Sissy: Our Monday’s post, One Last Spring, which is set in Wales, got us all excited about our Welsh heritage on our paternal grandmother’s side. In the picture above is our Welsh great-grandmother Esther Jones and the group picture is her mother, our great great-grandmother Margaret Williams Davies with all her children. One of our favorite childhood stories is one our father used to tell: at the dinner table when he took too much food his grandma would say “glick a min a bully,” which was Welsh for “your eyes are bigger than your belly.” I have no idea how it is really spelled, so consider that a phonetic presentation.
Bubby: You’re brave to even try to spell that! I’ve tried a few times to look it up, but to no avail. I wish that grandma (or great grandma, or dad, or anyone) had written it down. This particular Welsh line (We have others! We are so Welsh!) lived for generations due south of Cardiff on the southeastern tip of Wales in various unpronounceable towns in Glamorganshire (Cil-Y-Bebil, Cadoxton Juxta Neath).
Sissy: We wanted, in case you too have some Welsh heritage or are interested in Wales, to share with you 5 interesting things that will expand your ancestral knowledge. Plus you will have new cool conversation starters and can impress the neighbors. We will start with something about the interesting and oh so difficult to pronounce language:
Only 21% of the entire Welsh population of Wales can speak the native language.
Sad, but true. With phrases like Dw i’n dod o Gymru (I come from Wales), it is no wonder the language seems daunting. However, now in Wales children all learn Welsh in school up about age 16 and there are Welsh television stations, magazines, and newspapers. May the language experience a renaissance!
Bubby: I think I need to learn a few swear words in Welsh-
Sissy: Ooh, ooh, like “Cer i grafu” (go and scratch, meaning go away)?
Bubby: I like that one, but I was thinking more along the lines of “Fel rhech mewn pot jam” (like a fart in a jam jar, or useless). For more Welsh swears that are more funny than offensive, go here.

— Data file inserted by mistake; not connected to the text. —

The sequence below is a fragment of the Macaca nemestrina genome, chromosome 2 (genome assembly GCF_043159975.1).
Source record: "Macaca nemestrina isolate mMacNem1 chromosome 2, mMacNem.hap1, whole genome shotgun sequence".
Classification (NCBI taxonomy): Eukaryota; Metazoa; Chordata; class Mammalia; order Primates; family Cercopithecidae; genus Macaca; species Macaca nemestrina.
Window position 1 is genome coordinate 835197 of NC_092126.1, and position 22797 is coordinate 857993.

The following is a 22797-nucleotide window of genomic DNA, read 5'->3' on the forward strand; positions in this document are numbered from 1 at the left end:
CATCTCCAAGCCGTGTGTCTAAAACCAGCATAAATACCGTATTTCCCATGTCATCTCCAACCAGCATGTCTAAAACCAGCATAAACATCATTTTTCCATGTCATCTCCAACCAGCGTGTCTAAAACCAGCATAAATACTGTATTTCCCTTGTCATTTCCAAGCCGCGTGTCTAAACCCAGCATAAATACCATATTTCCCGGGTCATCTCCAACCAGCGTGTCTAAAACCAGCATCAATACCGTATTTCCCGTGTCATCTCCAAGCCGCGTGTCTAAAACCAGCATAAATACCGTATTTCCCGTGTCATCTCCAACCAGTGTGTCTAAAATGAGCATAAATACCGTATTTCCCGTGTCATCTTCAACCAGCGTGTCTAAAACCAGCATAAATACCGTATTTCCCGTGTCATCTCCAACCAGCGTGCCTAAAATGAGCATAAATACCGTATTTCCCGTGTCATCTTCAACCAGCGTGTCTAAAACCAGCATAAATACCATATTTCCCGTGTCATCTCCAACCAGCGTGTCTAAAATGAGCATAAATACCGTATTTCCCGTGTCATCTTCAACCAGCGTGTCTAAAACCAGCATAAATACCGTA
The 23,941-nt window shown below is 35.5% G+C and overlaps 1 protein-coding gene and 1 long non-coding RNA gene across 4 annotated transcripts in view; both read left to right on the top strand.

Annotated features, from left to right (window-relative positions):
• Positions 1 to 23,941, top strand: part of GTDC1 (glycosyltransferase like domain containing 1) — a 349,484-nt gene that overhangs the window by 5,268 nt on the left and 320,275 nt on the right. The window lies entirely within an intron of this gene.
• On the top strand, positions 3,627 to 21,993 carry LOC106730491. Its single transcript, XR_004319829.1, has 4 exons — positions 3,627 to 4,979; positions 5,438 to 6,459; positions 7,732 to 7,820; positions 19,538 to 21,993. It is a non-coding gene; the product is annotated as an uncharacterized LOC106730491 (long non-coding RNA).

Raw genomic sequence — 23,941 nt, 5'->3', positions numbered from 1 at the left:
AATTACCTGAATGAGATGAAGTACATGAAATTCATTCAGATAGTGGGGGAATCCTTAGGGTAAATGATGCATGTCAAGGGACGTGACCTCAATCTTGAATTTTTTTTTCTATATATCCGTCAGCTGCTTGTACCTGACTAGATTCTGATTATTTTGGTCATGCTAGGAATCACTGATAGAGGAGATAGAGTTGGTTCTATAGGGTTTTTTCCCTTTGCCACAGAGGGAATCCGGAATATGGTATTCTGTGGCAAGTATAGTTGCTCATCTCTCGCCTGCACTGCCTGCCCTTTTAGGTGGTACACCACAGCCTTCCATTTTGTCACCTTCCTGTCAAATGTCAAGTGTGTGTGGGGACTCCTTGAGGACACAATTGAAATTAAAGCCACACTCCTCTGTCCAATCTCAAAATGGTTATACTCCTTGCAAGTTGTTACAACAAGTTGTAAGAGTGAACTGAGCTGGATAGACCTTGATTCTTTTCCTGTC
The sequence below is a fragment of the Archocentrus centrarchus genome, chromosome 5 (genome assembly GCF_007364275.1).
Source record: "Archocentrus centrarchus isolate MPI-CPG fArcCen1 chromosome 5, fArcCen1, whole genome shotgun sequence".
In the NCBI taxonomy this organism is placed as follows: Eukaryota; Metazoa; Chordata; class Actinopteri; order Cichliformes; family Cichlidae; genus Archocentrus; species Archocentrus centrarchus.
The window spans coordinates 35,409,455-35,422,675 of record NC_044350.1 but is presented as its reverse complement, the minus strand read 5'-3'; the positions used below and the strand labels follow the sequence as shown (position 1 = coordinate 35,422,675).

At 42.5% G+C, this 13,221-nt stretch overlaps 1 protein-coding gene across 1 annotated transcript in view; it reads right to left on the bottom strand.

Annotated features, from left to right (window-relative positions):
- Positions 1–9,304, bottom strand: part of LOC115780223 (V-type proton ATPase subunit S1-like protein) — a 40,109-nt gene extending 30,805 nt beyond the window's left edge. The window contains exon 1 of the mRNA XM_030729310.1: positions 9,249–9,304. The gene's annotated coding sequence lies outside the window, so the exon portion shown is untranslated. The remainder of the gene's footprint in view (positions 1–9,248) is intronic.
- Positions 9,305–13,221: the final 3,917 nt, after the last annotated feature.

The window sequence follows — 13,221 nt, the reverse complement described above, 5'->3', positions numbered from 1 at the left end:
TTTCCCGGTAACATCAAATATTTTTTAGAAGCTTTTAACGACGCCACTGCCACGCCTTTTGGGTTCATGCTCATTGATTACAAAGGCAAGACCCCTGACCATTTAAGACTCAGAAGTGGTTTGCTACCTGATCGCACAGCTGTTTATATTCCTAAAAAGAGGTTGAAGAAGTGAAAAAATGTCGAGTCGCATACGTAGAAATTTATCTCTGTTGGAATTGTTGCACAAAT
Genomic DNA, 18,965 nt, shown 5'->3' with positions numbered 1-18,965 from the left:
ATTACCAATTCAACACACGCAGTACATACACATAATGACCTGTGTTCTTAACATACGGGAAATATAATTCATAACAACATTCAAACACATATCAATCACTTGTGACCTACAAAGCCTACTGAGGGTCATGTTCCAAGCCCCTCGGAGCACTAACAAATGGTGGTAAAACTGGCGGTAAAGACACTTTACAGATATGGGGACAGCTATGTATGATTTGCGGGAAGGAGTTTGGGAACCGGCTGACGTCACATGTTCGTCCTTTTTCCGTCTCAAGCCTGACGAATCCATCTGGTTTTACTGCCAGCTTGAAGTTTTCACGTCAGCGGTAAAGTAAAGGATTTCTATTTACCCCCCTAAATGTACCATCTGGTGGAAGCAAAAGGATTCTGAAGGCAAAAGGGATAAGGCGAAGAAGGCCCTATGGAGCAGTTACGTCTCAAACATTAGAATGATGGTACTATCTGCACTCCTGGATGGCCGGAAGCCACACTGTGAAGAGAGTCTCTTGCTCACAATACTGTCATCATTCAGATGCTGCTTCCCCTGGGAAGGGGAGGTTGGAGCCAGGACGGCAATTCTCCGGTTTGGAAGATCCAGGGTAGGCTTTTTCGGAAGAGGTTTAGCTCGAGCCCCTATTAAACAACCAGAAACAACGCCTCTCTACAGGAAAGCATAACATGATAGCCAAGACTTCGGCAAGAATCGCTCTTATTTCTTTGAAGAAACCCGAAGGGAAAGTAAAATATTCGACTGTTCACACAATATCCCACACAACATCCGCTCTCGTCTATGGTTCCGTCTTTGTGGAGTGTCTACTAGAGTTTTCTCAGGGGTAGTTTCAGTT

Sissy: Weren’t you supposed to talking about something more mature than farts, like castles?
Bubby: Oh yeah. Sorry. Here it is:
Wales is believed to have more castles per square mile than anywhere else in the world
How cool is that? I got to see a few castles in Spain, and I need to see more! Here are some pictures of my favorite wanna-see castles in Wales (all found at www.castlewales.com).
Sissy: I, with all the deepest yearnings of my heart, want to go see the castles too! Okay, now for your next Welsh factoid:
The Longest Place Name in the World is in Wales — Llanfairpwllgwyngyllgogerychwyrndrobwyll-llantysiliogogogoch.
Don’t ask me to pronounce it. This the name of a town in North Wales and translates as “The church of St. Mary in the hollow of white hazel trees near the rapid whirlpool by St. Tysilio’s of the red cave.” That’s a mouthful, and reminds me of some Navajo translations. Here’s a postcard of it:
Bubby: Why is having Welsh ancestry really cool?
Wales is the land of mythical King Arthur.
That means that it is entirely possible that I am descended from King Arthur and Guinevere.
Sissy: I can tell from your aristocratic cheek bones.
Bubby: Thank you.
Sissy: And finally, the thing that ties in to our heritage:
Wales has a population of around 3 million, and the population of sheep in Wales is four times greater than the Welsh population of humans.
Our Welsh ancestors were sheep herders, and when they immigrated to the United States they upgraded to being small-scale sheep farmers (and by upgrade I mean they actually owned a few sheep, their sod huts, and the bit of land they were on). I’m glad we no longer live in a sod hut…
Bubby: There are rumors that some members of the family were less sheep herders and more “sheep property redistributors”…
Sissy: You mean thieves?
Bubby: Well, if you have to put it bluntly…one wonders if the thieving may have motivated the emigration to newer pastures.
Sissy: Ahem. Yes. Well, I prefer to focus on the King Arthur angle, if you don’t mind. That’s all we have for now on our dear land of Wales, but for some really interesting resources on Welsh history, ancestry, and the national anthem, go to these websites:
Bubby: We are so very proud of our Welsh heritage. Hopefully someday we’ll actually get to go there. Until then,